Brighter prospects predicted for machinery and equipment producers
Toronto,ON -- As 2003 drew to a close, general machinery and equipment producers were finally becoming a bit more o...
Toronto,ON — As 2003 drew to a close, general machinery and equipment producers were finally becoming a bit more optimistic about their future, according to a Dec. 11, 2003, report by Global Insight Inc. There was ample evidence to suggest that the tide is turning, but having suffered declines in output of 11% in 2001 and 7% in 2002, caution remains the watchword.
U.S. spending on industrial equipment remained anemic for the year. Spending did rise at an annual rate of roughly 6.0% in the third quarter, but was still 0.9% below its year-earlier level and 10.6% below its first-quarter 2001 peak. The U.S. industrial sector is emerging from an extended slump, but it will take some time before the country’s manufacturers increase their capital spending.
Spending on construction machinery, agricultural machinery, tractors, mining and oilfield machinery, and service industry machinery surged ahead at an annual rate of almost 36% between the second and third quarters of 2003. Third-quarter spending was 10% above comparable 2002 levels. This spending spree, however, followed eight dismal quarters.
Residential construction has remained extremely strong, offsetting the dramatic weakness in non-residential construction and a drifting public sector. Farm income has been on the rise, and when farmers have money, they buy equipment. Tight supplies and high prices have stimulated oil and gas patch activities. Finally, the service sector has been gaining ground and slowly stepping up its capital spending.
Machinery and equipment orders
Overall orders for machinery and equipment have been on an upward trend since July. And Global Insight believes the prospects for the industry will brighten considerably over the next two years. The NAFTA economies will finally hit their stride, with consumer spending, business investment and foreign trade accelerating. Traditional manufacturing should rack up its best performance since 1997-98, leading to further increases in spending on industrial machinery.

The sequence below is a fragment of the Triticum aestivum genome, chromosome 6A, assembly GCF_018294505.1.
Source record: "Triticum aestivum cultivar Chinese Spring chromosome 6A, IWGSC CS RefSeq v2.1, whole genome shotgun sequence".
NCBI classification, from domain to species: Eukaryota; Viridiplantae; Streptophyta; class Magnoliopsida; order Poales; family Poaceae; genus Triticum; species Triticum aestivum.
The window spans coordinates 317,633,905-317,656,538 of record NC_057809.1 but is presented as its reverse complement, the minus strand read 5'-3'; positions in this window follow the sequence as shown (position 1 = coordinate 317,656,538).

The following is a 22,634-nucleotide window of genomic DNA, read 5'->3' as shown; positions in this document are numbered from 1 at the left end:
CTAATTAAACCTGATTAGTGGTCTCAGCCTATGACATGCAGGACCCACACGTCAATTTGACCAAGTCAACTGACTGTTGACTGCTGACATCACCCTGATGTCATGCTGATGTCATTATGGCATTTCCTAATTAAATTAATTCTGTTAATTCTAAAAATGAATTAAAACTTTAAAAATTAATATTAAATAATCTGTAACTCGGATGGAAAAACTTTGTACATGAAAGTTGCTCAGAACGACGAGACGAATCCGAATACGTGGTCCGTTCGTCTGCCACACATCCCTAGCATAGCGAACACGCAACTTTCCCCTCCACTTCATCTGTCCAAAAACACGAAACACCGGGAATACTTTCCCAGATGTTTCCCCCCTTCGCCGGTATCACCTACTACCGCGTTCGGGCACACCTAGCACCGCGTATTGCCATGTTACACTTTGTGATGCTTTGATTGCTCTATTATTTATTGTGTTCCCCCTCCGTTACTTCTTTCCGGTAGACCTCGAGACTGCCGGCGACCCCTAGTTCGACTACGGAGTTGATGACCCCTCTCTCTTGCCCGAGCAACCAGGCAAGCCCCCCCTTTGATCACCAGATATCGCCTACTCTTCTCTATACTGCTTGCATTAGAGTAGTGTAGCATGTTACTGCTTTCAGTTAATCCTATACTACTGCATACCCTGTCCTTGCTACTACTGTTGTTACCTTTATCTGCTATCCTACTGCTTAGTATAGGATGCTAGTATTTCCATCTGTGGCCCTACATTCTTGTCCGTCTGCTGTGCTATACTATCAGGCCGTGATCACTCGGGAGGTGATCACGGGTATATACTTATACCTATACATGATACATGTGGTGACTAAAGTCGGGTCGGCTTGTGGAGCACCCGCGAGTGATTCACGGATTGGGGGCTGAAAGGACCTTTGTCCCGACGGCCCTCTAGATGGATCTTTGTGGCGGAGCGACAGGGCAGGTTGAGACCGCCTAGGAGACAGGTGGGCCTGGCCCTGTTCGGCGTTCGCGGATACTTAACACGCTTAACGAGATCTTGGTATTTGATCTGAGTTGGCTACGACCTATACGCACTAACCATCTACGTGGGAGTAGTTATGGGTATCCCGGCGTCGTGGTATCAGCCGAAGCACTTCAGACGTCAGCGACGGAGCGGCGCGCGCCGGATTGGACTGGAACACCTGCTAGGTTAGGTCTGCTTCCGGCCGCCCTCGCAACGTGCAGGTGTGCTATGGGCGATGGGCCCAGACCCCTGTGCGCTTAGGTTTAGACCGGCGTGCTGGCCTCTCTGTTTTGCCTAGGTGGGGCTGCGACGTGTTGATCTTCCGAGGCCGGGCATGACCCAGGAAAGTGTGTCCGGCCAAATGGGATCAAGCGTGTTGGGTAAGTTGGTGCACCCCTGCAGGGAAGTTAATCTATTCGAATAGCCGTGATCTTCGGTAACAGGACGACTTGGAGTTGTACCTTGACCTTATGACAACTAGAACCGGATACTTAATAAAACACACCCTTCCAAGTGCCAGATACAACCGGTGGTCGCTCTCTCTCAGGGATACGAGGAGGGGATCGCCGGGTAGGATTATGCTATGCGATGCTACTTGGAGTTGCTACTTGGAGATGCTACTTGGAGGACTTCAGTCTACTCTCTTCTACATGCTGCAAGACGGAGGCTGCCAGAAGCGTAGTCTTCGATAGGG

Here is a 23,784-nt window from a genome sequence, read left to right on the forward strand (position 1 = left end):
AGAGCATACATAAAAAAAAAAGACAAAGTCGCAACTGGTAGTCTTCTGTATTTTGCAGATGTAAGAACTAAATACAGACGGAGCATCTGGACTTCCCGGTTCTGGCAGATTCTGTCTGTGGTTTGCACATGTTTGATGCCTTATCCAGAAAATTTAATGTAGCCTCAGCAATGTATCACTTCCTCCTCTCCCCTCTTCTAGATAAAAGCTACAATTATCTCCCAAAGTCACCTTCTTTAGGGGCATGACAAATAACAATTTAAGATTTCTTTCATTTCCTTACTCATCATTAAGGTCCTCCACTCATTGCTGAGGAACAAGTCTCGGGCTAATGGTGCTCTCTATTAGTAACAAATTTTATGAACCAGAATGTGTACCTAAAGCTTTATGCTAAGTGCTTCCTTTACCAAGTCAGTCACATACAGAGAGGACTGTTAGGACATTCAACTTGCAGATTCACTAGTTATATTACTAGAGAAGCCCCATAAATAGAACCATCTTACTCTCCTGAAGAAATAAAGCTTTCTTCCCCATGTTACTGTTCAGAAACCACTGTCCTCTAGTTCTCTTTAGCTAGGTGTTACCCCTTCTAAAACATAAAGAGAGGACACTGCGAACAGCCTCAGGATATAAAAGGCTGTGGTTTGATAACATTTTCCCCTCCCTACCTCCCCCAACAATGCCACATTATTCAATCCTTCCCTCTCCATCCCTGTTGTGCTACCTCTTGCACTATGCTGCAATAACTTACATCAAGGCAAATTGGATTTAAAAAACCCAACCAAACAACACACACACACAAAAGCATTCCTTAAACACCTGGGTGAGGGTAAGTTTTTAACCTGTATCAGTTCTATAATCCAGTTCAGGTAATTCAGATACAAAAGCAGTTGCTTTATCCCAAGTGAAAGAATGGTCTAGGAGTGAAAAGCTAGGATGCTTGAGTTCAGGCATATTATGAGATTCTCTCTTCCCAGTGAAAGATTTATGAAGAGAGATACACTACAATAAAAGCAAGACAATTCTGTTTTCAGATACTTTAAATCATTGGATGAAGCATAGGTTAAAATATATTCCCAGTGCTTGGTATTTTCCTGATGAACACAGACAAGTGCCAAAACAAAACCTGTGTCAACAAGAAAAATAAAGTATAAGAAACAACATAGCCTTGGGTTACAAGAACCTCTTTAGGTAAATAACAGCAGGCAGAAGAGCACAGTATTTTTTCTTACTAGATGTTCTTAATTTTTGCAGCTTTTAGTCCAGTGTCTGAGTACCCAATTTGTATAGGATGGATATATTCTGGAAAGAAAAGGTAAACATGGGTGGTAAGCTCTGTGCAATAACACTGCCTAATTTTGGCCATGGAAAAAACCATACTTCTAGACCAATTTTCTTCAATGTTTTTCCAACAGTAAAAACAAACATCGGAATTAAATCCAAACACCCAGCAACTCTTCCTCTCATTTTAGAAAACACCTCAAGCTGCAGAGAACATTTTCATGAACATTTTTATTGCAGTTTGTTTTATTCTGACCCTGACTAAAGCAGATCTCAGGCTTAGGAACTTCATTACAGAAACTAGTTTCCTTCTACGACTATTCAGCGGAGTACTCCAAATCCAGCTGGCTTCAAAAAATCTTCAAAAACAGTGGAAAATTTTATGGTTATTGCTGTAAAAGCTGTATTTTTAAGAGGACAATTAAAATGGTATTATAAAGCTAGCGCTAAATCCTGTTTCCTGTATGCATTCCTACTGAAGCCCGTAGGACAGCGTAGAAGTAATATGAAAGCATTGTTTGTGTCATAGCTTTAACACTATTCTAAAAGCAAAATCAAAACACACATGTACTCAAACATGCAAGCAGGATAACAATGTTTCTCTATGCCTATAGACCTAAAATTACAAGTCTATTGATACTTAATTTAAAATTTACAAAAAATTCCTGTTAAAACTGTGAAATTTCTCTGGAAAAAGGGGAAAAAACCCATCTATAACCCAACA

The high-tech sector has turned the corner and better days lie ahead, as spending on semiconductor-making equipment rises. Non-residential and public construction will finally turn around, even as business remains good for homebuilders — good news for construction machinery. Farm sector income has also improved in 2003 and should bolster spending on agricultural machinery over the next few years.
Supply and price concerns will stimulate natural gas and oil exploration efforts, which will lift outlays for oil and gas field machinery and equipment. The rest of the mining industry should be gaining ground as the economic recovery continues. The prospects for the service sector will brighten considerably. Finally, machinery and equipment exports will surge, as U.S. producers benefit from a revival in rest-of-world capital spending and a weak dollar.
Indications are now that after a modest 0.6% decline this year, machinery and equipment production will advance by 3.5% in 2004 and 5.5% in 2005. As the cyclical recovery in capital spending winds down, the growth in machinery and equipment production slows to 3.5-4.0% in 2006 and roughly 2.5% per year thereafter.
Global Insight Inc.’s Canadian Service provides clients with analysis, data, and forecasts for the Canadian economy and the individual provinces. Its clients use the Canadian Service to assess economic, financial and investment risk, as well as business opportunities. The Canadian Service Forecasting Team has won a KPMG award for forecast accuracy three times over the past decade. For more information, visit www.globalinsight.com.